A Concise History of VHS According to the Found Footage Festival

Taking time after their hit Found Footage Festival show in the Grosvenor Cinema, Joe Pickett and Nick Prueher spoke to A Cinema Down A Lane’s Alan Mahon about the FFF and the enduring appeal of VHS.

It’s a cliché but I really didn’t know what to expect from the At Found Footage Festival which screened as part of the Glasgow International Comedy Festival at the Grosvenor Cinema on Thursday Marc 21. I vaguely anticipated outtakes and clips that make me cringe more than laugh, and embarrassing home movies that would make the head-in-hands reaction the order of the day. I was surprised at just how funny the Found Footage Festival but at a loss to explain why a night spent in the company of a dead medium left me with a warm, fuzzy feeling that went beyond mere nostalgia. The guys gave me some time at the end of their show to share their insights…

I stated off by asking how the Found Footage Festival came in to being:

Nick: We were bored. We were very bored. Growing up in a small town in the mid-west we needed to find a way to entertain ourselves. We spent a lot of time in thrift stores and garage sales.

Joe (eager to include me in the conversation from the off): You guys call garage sales jumble sales, right? I like ‘jumble sales’ better. I want to find a jumble sale…

Nick: Yea, we just found old clothes and then answering-machine tapes and then we started finding old VHS, like a Mr T video. I was working at a McDonald’s and I stole at raining video. That was the catalyst really. It was so insulting and dumb that we arranged viewing parties for it and developed running commentary and jokes.

Joe: You know how training videos are? They are so patronising. You’re already working this shitty job and now you have to watch this stupid video were everyone is so excited to clean the bathrooms and the toilets. Nick stole one from McDonald’s and that was the start of Found Footage I guess…It became a quest to look in out of the way places for VHS.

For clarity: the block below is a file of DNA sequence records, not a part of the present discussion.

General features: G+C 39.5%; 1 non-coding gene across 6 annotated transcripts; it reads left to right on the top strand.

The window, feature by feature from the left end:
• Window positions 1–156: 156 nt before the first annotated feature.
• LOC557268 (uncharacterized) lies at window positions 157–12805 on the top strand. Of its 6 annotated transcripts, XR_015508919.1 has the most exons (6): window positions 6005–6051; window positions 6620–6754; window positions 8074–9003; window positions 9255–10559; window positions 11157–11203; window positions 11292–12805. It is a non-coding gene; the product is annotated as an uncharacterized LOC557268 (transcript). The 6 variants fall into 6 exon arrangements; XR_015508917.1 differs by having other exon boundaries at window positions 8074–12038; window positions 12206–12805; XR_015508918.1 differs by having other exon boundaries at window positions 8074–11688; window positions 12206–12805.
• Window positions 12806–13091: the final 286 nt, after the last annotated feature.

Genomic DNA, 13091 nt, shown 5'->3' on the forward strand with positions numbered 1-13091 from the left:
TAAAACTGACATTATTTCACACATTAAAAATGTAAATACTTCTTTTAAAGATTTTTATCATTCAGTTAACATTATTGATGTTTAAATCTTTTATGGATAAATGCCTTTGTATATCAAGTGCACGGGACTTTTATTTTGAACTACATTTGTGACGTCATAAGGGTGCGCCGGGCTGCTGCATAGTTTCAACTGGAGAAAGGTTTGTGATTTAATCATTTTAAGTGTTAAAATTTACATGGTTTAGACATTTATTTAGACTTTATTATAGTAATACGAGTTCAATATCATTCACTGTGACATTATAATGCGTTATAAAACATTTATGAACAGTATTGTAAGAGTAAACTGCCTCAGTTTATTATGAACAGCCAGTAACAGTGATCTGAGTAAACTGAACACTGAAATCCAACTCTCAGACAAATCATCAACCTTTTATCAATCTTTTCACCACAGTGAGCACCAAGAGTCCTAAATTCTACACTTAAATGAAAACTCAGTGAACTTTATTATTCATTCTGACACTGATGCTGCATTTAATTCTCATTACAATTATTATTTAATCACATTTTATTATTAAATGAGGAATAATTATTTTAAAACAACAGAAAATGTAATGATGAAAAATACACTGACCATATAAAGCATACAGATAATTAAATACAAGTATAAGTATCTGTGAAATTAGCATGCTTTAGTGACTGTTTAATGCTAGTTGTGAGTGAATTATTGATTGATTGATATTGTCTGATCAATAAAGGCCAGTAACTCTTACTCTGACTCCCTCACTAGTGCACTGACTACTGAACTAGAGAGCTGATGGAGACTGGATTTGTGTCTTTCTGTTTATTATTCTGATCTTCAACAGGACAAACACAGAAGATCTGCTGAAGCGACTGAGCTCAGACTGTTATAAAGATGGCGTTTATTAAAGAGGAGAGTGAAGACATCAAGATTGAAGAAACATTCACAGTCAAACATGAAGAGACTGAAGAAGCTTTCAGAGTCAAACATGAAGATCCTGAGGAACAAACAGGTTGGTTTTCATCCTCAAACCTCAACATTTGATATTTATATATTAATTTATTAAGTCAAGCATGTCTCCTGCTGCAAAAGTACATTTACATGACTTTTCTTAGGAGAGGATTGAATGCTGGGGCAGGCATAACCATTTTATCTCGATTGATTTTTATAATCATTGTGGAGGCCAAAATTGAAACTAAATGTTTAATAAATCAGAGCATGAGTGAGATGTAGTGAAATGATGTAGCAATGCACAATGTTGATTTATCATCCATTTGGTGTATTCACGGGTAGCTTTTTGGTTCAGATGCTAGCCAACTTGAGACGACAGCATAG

The Found Footage Festival at the mercy of lady luck. The guys can only exhibit what they find, and what they find is largely someone else’s junk. But their US and UK tours have broadened their access to ‘new’ material and made this year’s Found Footage Festival more eclectic and diverse as the guys explained:

Joe: It’s a great time to be in the middle of a 50-State tour and a European tour. Everyone is getting rid of their VHS tapes. DVD, Blu-Ray and streaming means that there are tonnes in thrift stores; people even bring us their old VHS to shows. It means that we can pick up tapes from everywhere we go and bring them into the show.

Nick: From our UK tour last year we have ‘Famous Tits and Arses’ [a catalogue of either the tits and arses of famous people or famous tits and arses that are attached to no one really in particular] and ‘Jig Don’t Jog’ [an Irish exercise video that’s only serves to promote false Irish stereotypes and gives the interviewer blushes at his cultural heritage] so we’ve got a few in their from last year’.

The Found Footage told me they had some time to kill before moving on to Leeds the next day and spoke highly of a Salvation Army store close by and wondered if I knew any great ‘thrift stores’. As a true purveyor of knowledge on the Byres Road/Great Western Road’s charity shops I obliged with a few suggestions of my own. I even offered to act as a tour-guide, leaving my name and number, living in hope for the phone call that will surely someday come. I then asked them about why they thought it was that VHS appealed to so many and whether current formats can emulate the appeal of VHS when they become ‘obsolete’?